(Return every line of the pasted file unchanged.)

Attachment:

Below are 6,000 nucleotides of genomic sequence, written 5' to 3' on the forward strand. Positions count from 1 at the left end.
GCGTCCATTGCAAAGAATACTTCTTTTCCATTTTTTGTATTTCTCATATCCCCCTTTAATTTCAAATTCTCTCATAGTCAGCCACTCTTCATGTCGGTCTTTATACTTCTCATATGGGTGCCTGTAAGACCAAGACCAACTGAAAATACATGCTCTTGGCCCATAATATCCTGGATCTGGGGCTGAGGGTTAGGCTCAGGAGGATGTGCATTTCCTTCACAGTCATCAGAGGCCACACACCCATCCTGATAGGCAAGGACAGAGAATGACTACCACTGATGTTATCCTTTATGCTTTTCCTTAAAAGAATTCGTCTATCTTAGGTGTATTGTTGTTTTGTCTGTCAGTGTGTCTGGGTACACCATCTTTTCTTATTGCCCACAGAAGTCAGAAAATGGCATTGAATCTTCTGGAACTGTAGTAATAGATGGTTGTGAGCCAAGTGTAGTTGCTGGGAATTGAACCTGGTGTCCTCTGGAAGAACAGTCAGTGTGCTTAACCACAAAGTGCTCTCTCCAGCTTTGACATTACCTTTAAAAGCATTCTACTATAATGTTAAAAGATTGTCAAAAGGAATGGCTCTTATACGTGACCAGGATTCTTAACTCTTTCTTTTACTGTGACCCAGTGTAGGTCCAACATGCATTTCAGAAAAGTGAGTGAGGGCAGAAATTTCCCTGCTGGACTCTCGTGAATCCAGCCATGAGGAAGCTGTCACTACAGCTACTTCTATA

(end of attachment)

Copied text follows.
Below are 6,000 nucleotides of genomic sequence, written 5' to 3' on the forward strand. Positions count from 1 at the left end.
GCGTCCATTGCAAAGAATACTTCTTTTCCATTTTTTGTATTTCTCATATCCCCCTTTAATTTCAAATTCTCTCATAGTCAGCCACTCTTCATGTCGGTCTTTATACTTCTCATATGGGTGCCTGTAAGACCAAGACCAACTGAAAATACATGCTCTTGGCCCATAATATCCTGGATCTGGGGCTGAGGGTTAGGCTCAGGAGGATGTGCATTTCCTTCACAGTCATCAGAGGCCACACACCCATCCTGATAGGCAAGGACAGAGAATGACTACCACTGATGTTATCCTTTATGCTTTTCCTTAAAAGAATTCGTCTATCTTAGGTGTATTGTTGTTTTGTCTGTCAGTGTGTCTGGGTACACCATCTTTTCTTATTGCCCACAGAAGTCAGAAAATGGCATTGAATCTTCTGGAACTGTAGTAATAGATGGTTGTGAGCCAAGTGTAGTTGCTGGGAATTGAACCTGGTGTCCTCTGGAAGAACAGTCAGTGTGCTTAACCACAAAGTGCTCTCTCCAGCTTTGACATTACCTTTAAAAGCATTCTACTATAATGTTAAAAGATTGTCAAAAGGAATGGCTCTTATACGTGACCAGGATTCTTAACTCTTTCTTTTACTGTGACCCAGTGTAGGTCCAACATGCATTTCAGAAAAGTGAGTGAGGGCAGAAATTTCCCTGCTGGACTCTCGTGAATCCAGCCATGAGGAAGCTGTCACTACAGCTACTTCTATA